Why does Lafayette Square have no statue or monument to the Marquis de Lafayette?
Marie-Joseph Paul Yves Roch Gilbert du Motier, Marquis de Lafayette, a French aristocrat who fought with American colonists against Britain in the American Revolution, is commemorated in many ways in New Orleans. There are streets, cemeteries and a school named after him. A bronze bust of Lafayette has been part of the Louisiana State Museum since 1964, and is exhibited on the first floor of the Cabildo.
There's also Lafayette Square, a public park, in the Central Business District.
The park was designed by Charles Laveau Trudeau in 1798 and was given its current name in 1825 after Lafayette visited the city. At that time, the park had no statues.
A bronze bust of philanthropist John McDonogh was dedicated at the square in 1898, and in 1900 a statue of statesman Henry Clay was relocated to Lafayette Square from the intersection of Canal and Royal streets, where it had been since 1856. The move was necessary to make room for railway lines on Canal Street.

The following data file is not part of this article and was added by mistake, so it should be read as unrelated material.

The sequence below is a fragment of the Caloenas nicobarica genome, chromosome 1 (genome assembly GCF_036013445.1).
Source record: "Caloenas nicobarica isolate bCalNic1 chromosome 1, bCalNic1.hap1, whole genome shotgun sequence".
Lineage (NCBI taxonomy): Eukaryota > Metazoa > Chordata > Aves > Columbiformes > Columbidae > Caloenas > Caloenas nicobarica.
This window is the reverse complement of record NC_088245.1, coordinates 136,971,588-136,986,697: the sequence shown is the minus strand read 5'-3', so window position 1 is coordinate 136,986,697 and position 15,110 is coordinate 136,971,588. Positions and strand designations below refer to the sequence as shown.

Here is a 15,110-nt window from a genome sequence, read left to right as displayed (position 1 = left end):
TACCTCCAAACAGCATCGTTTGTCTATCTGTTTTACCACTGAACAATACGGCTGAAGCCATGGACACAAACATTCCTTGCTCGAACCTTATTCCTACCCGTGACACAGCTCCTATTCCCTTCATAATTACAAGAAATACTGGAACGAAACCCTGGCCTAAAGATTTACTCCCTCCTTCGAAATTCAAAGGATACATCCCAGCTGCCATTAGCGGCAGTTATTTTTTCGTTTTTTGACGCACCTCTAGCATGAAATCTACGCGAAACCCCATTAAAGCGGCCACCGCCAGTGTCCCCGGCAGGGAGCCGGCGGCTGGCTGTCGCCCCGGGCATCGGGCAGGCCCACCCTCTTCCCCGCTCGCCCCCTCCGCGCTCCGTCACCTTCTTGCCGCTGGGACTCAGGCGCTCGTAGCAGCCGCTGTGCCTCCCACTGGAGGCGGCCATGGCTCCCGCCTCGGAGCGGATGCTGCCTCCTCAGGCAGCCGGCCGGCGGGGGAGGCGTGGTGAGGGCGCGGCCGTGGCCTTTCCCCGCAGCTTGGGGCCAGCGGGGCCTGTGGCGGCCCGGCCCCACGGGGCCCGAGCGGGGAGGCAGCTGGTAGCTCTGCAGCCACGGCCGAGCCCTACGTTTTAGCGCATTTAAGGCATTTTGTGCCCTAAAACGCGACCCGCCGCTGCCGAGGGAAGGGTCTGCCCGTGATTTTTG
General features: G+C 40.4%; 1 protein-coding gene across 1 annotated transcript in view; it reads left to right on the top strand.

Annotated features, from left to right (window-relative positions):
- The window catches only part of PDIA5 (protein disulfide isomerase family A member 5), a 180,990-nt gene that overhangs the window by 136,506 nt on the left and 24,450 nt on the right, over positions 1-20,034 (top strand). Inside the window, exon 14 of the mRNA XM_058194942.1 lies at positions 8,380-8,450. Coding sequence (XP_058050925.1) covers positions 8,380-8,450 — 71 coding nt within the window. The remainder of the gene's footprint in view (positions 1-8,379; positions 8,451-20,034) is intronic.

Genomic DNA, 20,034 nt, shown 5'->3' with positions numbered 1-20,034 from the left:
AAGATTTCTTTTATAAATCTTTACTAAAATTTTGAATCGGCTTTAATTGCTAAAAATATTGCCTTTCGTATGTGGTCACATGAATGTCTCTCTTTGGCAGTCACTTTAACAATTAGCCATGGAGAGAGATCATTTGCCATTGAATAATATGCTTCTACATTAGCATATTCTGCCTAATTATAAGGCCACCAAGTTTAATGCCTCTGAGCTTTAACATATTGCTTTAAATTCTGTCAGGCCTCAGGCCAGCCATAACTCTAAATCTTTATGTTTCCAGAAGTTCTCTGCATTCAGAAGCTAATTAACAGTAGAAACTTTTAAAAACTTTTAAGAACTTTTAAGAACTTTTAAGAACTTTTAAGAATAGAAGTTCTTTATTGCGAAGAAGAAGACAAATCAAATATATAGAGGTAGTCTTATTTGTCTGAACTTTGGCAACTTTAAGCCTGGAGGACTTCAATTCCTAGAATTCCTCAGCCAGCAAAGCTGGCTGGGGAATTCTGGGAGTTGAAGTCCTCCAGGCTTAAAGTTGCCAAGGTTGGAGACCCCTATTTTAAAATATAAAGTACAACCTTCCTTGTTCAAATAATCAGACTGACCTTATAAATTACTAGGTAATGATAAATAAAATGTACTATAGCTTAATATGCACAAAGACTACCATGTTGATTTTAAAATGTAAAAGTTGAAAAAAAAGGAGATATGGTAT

A marble statue of Benjamin Franklin that had been at the center of Lafayette Square was moved to the Camp Street side of the park, then was relocated to the public library at Lee Circle after weather began to damage it. In 1926, the 8-foot-tall bronze statue of Franklin, a gift from Henry Wadsworth Gustine of Chicago, filled the vacant base on Camp Street, but no statues of Lafayette were erected in or relocated to the park.
There is a historical marker on the St. Charles Avenue side of the square that describes Lafayette's contributions to America in both French and English.